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I found AUJ to be the most loyal to the novel, and it captured it well. The climax with the cave goblins and Azog served well, even with the extensive time it took to get there. People, primarily those who did not read the book, went into AUJ expecting an epic like LOTR and were disappointed. Of course they were! It’s not supposed to be this grandiose tale. “The Hobbit” is on a smaller scale and does not possess the elements to match LOTR. Sure, the filmmakers tried, but it wasn’t there in the first place.

The encounter with Smaug in DOS starts off great. Bilbo steals the show, yet again, with a CG character. Smaug looks awesome and he lives up to his reputation. But then the dwarves get involved and make that weird dwarf statue. You’re submerged in this dialogue with this hobbit and this monster, and to have it end with dwarf shenanigans was odd, and another reason DOS is my least favorite. It too, was not in the novel and it did not serve as a good climax. As I said earlier, DOS ends with such an emphasis on Smaug’s fury and he’s killed off in the first act of BOFA.

The pacing plagues AUJ the most, but the other films as well. AUJ takes too long to get to the point; DOS takes too long to get to the point, but throws more action scenes in it to please teenagers; BOFA is the polar opposite. There’s a 30ish minute build up, a 60ish minute battle, and a 20ish minute reflection then it’s over. All three film’s pacing suffer from the fact that appendices material is added and it all feels like filler. When you watch AUJ and DOS, then read the novel, it’s humorous how quickly you get to the encounter with the trolls and Beorn. It takes an hour to see the trolls in AUJ and a whole movie for Beorn.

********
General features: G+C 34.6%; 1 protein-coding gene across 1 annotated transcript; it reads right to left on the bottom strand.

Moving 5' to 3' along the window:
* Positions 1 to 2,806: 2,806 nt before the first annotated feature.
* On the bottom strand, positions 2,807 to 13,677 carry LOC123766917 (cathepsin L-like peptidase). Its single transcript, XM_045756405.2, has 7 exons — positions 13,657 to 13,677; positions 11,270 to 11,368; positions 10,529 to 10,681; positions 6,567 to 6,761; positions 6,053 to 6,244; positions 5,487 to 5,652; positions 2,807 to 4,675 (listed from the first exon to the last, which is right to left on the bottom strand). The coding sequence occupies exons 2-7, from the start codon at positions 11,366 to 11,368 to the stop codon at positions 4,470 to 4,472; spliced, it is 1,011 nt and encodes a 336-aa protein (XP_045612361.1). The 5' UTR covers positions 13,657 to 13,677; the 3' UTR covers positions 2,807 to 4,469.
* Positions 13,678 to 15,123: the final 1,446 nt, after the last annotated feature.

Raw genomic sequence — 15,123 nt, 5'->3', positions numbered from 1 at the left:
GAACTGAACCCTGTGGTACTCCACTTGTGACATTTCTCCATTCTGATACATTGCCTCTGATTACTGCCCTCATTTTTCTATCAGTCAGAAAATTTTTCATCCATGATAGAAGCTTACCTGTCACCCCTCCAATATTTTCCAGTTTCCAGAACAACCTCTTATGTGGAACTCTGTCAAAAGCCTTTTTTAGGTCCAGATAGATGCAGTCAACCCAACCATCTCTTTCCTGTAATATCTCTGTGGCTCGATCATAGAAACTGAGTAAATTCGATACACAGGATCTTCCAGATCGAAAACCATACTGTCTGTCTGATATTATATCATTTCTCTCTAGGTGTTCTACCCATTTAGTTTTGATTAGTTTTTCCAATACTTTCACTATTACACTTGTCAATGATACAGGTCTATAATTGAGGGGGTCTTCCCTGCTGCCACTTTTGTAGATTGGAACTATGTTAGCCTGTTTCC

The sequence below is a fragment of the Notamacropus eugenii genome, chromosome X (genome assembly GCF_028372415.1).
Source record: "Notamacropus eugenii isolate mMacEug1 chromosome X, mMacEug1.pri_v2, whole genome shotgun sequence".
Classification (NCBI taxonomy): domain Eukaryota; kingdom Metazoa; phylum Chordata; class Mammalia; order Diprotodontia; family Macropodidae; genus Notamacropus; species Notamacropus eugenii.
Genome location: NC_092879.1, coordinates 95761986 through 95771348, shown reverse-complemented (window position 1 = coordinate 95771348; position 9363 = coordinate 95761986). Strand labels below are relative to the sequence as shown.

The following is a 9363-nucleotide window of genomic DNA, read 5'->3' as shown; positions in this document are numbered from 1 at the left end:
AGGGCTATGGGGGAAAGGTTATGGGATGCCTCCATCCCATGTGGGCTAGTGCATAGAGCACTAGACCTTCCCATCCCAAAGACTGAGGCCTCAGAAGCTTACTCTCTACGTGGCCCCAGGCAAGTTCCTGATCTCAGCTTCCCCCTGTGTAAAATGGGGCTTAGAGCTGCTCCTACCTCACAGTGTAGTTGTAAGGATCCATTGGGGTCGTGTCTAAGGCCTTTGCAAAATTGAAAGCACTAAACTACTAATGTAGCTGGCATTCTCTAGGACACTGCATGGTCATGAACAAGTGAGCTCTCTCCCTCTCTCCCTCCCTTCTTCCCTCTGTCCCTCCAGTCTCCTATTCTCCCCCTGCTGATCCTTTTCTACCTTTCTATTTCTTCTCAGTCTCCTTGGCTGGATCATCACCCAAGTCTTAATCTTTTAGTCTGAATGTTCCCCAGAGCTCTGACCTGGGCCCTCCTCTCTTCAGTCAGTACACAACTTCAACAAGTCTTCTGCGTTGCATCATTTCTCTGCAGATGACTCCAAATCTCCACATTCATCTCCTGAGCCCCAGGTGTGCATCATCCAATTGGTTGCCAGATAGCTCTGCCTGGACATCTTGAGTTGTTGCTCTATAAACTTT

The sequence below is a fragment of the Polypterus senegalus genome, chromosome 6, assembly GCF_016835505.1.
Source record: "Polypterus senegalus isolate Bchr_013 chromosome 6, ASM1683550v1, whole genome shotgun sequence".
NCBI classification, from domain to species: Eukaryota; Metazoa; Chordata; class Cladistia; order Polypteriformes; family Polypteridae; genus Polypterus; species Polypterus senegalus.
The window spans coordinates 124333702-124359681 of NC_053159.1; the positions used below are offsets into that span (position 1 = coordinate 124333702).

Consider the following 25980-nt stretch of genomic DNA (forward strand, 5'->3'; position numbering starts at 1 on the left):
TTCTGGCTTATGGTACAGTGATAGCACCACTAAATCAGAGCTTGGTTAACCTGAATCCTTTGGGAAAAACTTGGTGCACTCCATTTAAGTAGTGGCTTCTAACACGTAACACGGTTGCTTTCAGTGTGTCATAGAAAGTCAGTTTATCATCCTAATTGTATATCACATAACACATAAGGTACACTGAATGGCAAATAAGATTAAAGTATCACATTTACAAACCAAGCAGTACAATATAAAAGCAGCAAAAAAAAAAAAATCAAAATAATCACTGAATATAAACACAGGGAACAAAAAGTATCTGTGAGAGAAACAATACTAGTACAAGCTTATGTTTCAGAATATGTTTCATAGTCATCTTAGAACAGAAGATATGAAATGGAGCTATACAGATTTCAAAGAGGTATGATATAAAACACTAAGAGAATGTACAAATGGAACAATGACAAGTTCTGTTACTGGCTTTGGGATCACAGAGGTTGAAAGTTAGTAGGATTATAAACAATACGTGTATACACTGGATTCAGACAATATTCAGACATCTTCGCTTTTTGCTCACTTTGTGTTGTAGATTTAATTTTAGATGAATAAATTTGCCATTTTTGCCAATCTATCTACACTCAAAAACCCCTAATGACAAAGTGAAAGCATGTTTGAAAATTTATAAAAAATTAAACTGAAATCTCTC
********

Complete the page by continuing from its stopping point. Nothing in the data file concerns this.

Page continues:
I Do Like The Hobbit Trilogy

I really do. BOFA looks awesome. I saw it in high-frame rate and unlike when I saw AUJ 48 frames per second, I found it complemented the film’s visuals. It wasn’t weird and distracting. They’re well filmed and well acted. I don’t think anyone would doubt Peter Jackson’s talent, and Howard Shore’s music is what separates the LOTR trilogy from many films. Billy Boyd and Annie Lennox both have great songs that see off each trilogy. It’s what makes my stomach drop at the end of “Return of the King.” “The Hobbit” trilogy is fun for its own reasons, but it could have been so much better. If Peter Jackson took the same approach to “The Hobbit” as he did with LOTR, that is, sticking to the novel as best as possible and honoring Tolkien’s work, we would have had a fun singular film and a four film epic. Sticking to the novel would have solved the pacing issues, the stupid inclusion of Legolas and creation of Tauriel, the romance, the character arcs etc. I am really trying to condense my thoughts, because unlike these films, I want to get to the point. The novel ain’t broke, don’t turn it into something it’s not.

We now have a six film saga, so I guess that’s neat. I can at least get through “The Hobbit” films to reach LOTR; I have a harder time with Star Wars EP I-III. Overall, I ache a bit knowing that this is probably our last film experience in Middle-Earth until the remakes. The tradition of seeing these films each December was still fun, and harkened back to my nostalgia when I saw the LOTR each December back in middle school. I still cannot stress enough to read the novels. They’re a difficult read at times, but they are so beautifully written and there’s a lot of neat stuff that isn’t in the films. I’d also be a liar if I said that I don’t own both versions of AUJ and DOS (theatrical and extended) and I’ll probably do the same with BOFA. These films certainly aren’t perfect, but it’s a great portal into a fantasy world that I’ve grown to admire since I first read “When Mr. Bilbo Baggins of Bag End announced that he would shortly be celebrating his eleventy-first birthday with a party of special magnificence, there was much talk and excitement in Hobbiton.”

Backpacking in 82 Days-October 19-26 Final Days in NZ; Start of Asia

We are in Bali now, but here’s a lazy recap of the end of New Zealand and other such endeavors. I’m also having wordpress issues, so ignore the hilarity of BIG pictures.

October 19- It was my 25th birthday, and probably the best one yet. It’s damn near impossible to top what Devyn and I did. We did the Pure Glenorchy: Lord of the Rings scenic tour. It was an early morning, half day tour and after a lot of wine drinking the night before, 8am wasn’t friendly. What this tour does: It’s a 4×4 tour where you get picked up from your accommodation with a small group and they take you to various locations from the film (ie. “boil, mash em, stick em in a stew scene” isengard, Lothlorien. Aside from the nerdgasm, it’s a beautiful scenic experience.